Sunday, December 1, 2013

Deceived by Melody Carlson

Deceived by Melody Carlson is a cautionary tale that tackles the issue of cults by focusing on a cult similar to the breakaway sect of the Mormon church, The Fundamentalist Church of Jesus Christ of Latter Day Saints, headed by Warren Jeffs who was charged and convicted of the sexual assault of two under-aged girls. He is currently serving a life plus 20 years sentence.

Seventeen year old Rachel Hebert is spending her summer working at Nadine's Natural Ice Cream Parlor at the Rock Canyon Lake Resort. Rachel is living in the women's barracks along with other young women who are working at the resort. But Rachel's Christian faith means she doesn't participate in all the partying and drinking that goes on outside of work hours. This difference in values causes tension between Rachel and many of the other young women, leading her to feel isolated and alone.

Added to the stress she is experiencing at the resort, is that in her personal life. Life right now for Rachel is unsettling and confusing. Her mother announces to Rachel that her divorce is now finalized. This leaves Rachel questioning her parents belief in the permanence of marriage as their actions demonstrate otherwise. Rachel feels unmoored and distraught by her mother's willingness to leave Rachel at the resort for the entire summer while she "moves on", which Rachel takes to mean starting to date again.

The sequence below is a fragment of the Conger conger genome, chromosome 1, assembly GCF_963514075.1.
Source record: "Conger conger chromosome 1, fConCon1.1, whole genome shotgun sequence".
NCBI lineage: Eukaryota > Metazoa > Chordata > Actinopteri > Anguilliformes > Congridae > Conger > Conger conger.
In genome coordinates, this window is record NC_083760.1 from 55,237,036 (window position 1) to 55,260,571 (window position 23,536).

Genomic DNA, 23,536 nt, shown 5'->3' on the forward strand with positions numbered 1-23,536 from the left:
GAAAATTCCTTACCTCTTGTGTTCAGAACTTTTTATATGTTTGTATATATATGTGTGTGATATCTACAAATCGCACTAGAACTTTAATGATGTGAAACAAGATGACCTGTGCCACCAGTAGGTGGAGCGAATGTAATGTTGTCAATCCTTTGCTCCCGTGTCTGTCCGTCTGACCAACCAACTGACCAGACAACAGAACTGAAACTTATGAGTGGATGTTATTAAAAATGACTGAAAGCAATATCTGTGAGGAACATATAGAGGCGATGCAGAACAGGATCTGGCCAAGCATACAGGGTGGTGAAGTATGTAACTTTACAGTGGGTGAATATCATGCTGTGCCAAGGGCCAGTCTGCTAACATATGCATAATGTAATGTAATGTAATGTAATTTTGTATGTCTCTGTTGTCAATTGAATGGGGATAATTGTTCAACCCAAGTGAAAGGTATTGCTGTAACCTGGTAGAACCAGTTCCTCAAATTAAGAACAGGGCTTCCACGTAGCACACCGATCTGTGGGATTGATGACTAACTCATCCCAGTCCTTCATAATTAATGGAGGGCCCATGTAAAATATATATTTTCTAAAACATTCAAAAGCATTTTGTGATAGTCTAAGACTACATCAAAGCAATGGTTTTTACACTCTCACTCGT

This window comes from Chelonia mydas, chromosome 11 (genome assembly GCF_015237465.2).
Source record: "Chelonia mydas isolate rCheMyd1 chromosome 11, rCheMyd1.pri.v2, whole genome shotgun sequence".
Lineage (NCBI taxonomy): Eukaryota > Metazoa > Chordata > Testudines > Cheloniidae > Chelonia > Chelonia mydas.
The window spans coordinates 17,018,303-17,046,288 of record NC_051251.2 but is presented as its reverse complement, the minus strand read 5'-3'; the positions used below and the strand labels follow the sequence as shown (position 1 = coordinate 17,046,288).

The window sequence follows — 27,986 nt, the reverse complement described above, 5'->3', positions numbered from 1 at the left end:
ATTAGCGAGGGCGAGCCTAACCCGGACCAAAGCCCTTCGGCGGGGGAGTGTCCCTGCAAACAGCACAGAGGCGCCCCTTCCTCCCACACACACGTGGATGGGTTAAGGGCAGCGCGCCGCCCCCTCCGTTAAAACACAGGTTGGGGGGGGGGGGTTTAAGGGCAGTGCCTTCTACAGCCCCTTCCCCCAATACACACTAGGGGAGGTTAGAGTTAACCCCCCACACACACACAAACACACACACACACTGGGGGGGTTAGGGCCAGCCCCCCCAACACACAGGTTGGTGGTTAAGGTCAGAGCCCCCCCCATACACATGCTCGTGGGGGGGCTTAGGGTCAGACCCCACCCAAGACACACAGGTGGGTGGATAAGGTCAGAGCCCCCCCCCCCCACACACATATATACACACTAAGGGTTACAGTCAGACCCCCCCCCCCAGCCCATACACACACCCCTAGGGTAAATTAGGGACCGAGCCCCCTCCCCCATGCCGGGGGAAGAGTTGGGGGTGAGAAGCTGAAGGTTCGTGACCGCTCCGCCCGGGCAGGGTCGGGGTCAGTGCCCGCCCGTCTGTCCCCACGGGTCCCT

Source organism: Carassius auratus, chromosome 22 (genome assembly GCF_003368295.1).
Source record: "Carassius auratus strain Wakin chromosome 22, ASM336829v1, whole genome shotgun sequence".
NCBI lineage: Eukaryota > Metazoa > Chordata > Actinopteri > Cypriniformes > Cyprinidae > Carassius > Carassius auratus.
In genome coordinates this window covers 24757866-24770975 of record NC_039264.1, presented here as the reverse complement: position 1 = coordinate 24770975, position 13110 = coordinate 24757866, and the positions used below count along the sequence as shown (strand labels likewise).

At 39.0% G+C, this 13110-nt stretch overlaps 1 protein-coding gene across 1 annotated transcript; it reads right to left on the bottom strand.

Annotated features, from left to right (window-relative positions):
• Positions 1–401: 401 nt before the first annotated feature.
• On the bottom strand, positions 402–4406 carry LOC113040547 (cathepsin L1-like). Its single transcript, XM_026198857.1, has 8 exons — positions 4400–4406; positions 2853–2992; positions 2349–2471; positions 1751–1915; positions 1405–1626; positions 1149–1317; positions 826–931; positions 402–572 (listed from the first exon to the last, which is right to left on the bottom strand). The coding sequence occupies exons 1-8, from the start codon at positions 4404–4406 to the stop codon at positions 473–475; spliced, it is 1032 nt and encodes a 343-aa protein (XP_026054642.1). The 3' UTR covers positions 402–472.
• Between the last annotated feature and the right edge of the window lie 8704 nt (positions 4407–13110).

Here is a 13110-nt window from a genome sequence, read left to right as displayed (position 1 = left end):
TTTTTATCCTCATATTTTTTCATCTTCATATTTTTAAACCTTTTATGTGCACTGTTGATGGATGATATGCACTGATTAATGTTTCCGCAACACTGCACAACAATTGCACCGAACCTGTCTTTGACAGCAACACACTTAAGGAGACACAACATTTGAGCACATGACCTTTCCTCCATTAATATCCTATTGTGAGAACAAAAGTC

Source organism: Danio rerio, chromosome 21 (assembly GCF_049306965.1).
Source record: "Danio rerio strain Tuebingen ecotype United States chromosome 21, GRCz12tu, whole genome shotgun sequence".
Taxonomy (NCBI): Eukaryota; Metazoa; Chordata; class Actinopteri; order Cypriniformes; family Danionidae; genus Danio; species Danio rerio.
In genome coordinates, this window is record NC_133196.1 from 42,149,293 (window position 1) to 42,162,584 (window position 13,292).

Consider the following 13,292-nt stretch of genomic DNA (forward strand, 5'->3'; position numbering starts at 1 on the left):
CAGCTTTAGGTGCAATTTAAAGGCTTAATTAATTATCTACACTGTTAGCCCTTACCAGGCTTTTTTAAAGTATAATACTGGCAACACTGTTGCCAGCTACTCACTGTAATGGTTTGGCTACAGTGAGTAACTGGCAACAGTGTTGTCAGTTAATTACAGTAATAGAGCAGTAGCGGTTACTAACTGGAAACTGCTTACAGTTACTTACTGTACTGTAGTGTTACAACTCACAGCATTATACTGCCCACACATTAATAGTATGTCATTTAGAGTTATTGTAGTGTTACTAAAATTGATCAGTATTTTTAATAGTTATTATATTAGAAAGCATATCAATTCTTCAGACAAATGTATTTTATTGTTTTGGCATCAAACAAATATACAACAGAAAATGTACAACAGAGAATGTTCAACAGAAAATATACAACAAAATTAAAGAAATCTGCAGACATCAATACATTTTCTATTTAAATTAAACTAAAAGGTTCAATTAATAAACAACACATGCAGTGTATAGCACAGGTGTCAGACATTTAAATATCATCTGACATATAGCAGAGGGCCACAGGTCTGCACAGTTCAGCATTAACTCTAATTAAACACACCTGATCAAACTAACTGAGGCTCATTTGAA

Despite her lack of girlfriends, Rachel does make one good, twenty year old Josiah Davis, who lives with his uncle, the Reverend Jim Davis who runs both a new church and the Lost Springs Dairy. Josiah, who is from Australia, has been in the US for five months supposedly on missionary work. He told his mother this to escape the overbearing situation at home where his mother and step-dad belong to a radical religious sect called God's Eternal Church (GEF). Josiah's parents once both belonged to this sect, but his father left. Josiah works doing deliveries for the Lost Springs Dairy, the ice cream supplier for Nadine's shop.

Josiah is kind-hearted and respectful towards Rachel, who is completely smitten by him. Josiah shows genuine concern for Rachel, able to pick up on her down moods as she copes with the aftermath of the break-up of her family and also her troubles working at the ice cream parlor, where her coworkers do not like her. After going out on a date which they both enjoy, Josiah invites Rachel to attend his uncle's church. Rachel agrees and after going on a tour of the dairy, she attends two services which are held on the large complex that includes rustic cabins housing men and women who live simply. There are hints that Josiah's uncle's church might not be all that it seems, but both do not pick up on them. Both Josiah and Rachel are in need of stability and companionship in their lives right now and Reverend Jim's church appears to provide that. Meanwhile, a very lonely Rachel finds herself falling fast and hard for Josiah.

Rachel experiences an unexpected blow when she is framed by her co-workers and fired by Nadine for supposedly stealing two hundred dollars from the shop till. Unable to pay her road and board at the resort, Rachel calls Josiah in a panic. He suggests that she can come live at his uncle's compound but that she will have to work in order to stay there. Rachel accepts partly because she does not want to tell her mother what happened at Nadine's; she is afraid her mother might side with Nadine who is a good friend. But Rachel also sees Josiah's offer as a chance to spend the summer with him. Unwisely, Rachel does not tell her mother or Nadine about her move to Lost Springs.